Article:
RICHMOND, Va. (WTVR) -- “Your plea is rejected. Have a good day.”
Just like that, Richmond Circuit Court Judge Richard D. Taylor tossed out a deal Friday that would’ve allowed William Lee Hazelgrove Jr. to plead guilty to a misdemeanor delinquency-of-a-minor charge and go free on a one-year suspended sentence.
Hazelgrove, a well-known artist and potter and Trinity Episcopal School teacher, faced a felony indecent-liberties-with-a-minor charge for his alleged relationship with a 17-year-old female student.
Witnesses, attorneys and even the bailiff apparently gasped at the judge’s bluntness, according to a CBS-6 reporter in the courtroom.
A judge rejecting a plea arranged between a prosecutor and a defense attorney is rare, but not unheard of.
“The rules provide for the eventuality of a judge rejecting a plea agreement and it’s important that they do,” said Richmond attorney Steve Benjamin, the president of the National Criminal Defense Bar. “Because judges have got to be able to make their own intelligent assessment of whether a plea is in the interest of justice and societal interests.”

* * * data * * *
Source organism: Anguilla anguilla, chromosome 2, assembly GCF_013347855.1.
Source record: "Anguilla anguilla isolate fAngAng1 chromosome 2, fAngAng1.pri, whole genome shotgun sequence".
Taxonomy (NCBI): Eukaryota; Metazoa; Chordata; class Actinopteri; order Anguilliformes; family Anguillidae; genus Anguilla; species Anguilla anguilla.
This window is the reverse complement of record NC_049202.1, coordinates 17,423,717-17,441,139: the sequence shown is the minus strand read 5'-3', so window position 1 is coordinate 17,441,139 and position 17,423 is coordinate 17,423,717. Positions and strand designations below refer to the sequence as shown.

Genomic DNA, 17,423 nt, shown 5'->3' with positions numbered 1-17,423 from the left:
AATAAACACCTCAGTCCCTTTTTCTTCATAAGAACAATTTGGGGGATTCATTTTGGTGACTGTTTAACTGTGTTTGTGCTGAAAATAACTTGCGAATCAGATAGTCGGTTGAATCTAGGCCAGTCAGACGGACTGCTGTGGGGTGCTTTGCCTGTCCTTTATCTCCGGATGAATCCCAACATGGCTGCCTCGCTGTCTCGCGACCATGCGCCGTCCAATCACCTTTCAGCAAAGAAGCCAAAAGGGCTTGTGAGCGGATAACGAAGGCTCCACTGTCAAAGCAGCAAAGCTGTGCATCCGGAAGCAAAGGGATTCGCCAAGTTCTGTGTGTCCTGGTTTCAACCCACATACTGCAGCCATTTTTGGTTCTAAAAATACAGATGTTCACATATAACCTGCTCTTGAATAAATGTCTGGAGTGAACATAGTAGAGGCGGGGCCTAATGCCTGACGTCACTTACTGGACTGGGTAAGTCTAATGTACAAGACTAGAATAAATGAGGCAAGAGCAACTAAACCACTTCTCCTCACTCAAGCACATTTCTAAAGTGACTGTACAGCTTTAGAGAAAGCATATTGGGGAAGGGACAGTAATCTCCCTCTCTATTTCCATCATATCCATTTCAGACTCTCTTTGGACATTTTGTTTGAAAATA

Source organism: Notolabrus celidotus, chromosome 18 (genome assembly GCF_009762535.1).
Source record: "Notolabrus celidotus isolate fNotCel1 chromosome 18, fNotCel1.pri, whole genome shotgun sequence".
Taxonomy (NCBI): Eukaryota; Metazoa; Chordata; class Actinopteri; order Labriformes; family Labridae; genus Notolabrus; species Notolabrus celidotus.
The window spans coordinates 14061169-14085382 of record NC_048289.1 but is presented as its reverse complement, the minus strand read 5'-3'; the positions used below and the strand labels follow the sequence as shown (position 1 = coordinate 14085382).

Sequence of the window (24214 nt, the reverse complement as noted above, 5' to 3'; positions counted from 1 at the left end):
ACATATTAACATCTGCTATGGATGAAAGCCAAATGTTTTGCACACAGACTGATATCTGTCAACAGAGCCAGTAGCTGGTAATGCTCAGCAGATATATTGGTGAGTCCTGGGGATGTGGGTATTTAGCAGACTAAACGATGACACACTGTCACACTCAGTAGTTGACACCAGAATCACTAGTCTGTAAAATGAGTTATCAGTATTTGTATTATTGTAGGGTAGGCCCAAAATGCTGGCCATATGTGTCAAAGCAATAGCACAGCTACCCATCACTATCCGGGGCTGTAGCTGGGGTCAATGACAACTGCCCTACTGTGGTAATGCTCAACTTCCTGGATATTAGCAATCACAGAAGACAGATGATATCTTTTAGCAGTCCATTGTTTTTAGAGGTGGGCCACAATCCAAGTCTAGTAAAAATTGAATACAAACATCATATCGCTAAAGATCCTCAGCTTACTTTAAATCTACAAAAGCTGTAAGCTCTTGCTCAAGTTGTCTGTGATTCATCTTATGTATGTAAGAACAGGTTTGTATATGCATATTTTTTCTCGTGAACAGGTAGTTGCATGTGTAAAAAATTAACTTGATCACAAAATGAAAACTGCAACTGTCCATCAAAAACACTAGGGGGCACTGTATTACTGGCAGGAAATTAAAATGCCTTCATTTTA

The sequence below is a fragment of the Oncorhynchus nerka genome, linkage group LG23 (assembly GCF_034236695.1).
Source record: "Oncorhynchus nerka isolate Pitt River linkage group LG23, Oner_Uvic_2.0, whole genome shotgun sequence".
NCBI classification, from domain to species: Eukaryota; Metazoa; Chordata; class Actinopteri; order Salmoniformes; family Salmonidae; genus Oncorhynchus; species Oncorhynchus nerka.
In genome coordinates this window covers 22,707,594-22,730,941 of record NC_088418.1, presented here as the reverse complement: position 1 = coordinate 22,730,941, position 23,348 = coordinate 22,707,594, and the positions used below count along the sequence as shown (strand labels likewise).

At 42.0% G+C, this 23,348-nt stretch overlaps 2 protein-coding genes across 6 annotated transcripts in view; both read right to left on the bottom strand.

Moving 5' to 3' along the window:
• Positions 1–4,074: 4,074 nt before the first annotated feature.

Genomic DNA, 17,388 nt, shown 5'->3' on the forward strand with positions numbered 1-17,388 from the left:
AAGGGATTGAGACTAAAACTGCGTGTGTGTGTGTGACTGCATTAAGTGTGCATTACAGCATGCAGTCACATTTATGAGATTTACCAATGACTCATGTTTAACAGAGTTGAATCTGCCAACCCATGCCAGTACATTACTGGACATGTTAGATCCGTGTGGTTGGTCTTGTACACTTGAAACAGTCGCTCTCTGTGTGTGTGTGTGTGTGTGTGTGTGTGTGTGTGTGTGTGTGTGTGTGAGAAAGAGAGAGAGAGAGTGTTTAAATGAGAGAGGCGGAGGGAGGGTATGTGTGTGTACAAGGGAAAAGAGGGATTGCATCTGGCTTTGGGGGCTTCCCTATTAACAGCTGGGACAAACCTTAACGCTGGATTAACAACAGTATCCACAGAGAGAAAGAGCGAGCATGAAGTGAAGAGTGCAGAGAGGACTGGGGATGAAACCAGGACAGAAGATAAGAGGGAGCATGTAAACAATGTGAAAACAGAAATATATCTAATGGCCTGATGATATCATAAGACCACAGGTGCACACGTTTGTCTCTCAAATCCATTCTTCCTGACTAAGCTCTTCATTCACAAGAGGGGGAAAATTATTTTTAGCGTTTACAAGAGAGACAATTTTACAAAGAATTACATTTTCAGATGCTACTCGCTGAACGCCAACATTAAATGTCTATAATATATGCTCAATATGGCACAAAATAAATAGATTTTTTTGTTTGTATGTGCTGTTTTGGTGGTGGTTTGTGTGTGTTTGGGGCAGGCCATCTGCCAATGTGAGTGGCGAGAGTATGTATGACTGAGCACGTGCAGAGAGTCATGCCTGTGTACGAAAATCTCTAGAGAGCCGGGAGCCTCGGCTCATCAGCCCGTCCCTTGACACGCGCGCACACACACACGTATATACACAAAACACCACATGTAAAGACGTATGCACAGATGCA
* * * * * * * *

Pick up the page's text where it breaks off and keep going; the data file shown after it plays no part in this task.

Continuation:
That rejection of a plea deal basically just resets the judicial clock.
“The rules provide that the accused is permitted to withdraw his guilty plea and the case is transferred to another judge for that judge to exercise his own independent judgment,” Benjamin said.
Any evidence shared between the defendant and prosecutor during the plea negotiation is inadmissible in further court proceedings.
Hazelgrove’s attorney, Todd Stone, told CBS-9 Friday evening that he’s hoping he and the prosecutor can present the plea request to another judge, which is what Richmond Commonwealth’s Attorney Mike Herring said is often the next step.
The Richmond prosecutor in the case, Mary Langer, said only that another judge will be assigned to the case.
A review of some of his cases show Judge Taylor has accepted many plea arrangements during his long career, which has included many high-profile and complex cases.
So why did Taylor he reject this plea, and in such a terse manner?
He gave no explanation. Judges don’t have to and often don’t, Benjamin said, describing Taylor as “a terrific judge.”